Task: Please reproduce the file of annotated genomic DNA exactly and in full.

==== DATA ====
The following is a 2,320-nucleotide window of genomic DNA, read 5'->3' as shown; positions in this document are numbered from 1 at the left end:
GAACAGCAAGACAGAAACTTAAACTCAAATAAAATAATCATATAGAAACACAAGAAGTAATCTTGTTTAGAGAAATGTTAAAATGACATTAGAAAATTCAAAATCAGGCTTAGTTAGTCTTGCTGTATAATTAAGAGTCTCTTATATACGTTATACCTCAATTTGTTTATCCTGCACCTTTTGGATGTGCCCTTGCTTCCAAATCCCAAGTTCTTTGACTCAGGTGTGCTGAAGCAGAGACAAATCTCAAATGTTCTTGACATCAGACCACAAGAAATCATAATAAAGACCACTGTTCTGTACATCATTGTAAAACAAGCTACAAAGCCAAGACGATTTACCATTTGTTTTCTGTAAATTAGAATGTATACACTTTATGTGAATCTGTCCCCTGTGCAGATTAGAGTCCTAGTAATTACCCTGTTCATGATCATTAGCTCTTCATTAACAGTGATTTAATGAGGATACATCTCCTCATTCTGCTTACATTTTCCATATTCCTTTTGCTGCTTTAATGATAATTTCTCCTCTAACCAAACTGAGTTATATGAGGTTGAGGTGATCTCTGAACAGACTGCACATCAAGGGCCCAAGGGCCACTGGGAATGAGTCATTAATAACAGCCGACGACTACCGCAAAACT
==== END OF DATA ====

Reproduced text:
The following is a 2,320-nucleotide window of genomic DNA, read 5'->3' as shown; positions in this document are numbered from 1 at the left end:
GAACAGCAAGACAGAAACTTAAACTCAAATAAAATAATCATATAGAAACACAAGAAGTAATCTTGTTTAGAGAAATGTTAAAATGACATTAGAAAATTCAAAATCAGGCTTAGTTAGTCTTGCTGTATAATTAAGAGTCTCTTATATACGTTATACCTCAATTTGTTTATCCTGCACCTTTTGGATGTGCCCTTGCTTCCAAATCCCAAGTTCTTTGACTCAGGTGTGCTGAAGCAGAGACAAATCTCAAATGTTCTTGACATCAGACCACAAGAAATCATAATAAAGACCACTGTTCTGTACATCATTGTAAAACAAGCTACAAAGCCAAGACGATTTACCATTTGTTTTCTGTAAATTAGAATGTATACACTTTATGTGAATCTGTCCCCTGTGCAGATTAGAGTCCTAGTAATTACCCTGTTCATGATCATTAGCTCTTCATTAACAGTGATTTAATGAGGATACATCTCCTCATTCTGCTTACATTTTCCATATTCCTTTTGCTGCTTTAATGATAATTTCTCCTCTAACCAAACTGAGTTATATGAGGTTGAGGTGATCTCTGAACAGACTGCACATCAAGGGCCCAAGGGCCACTGGGAATGAGTCATTAATAACAGCCGACGACTACCGCAAAACT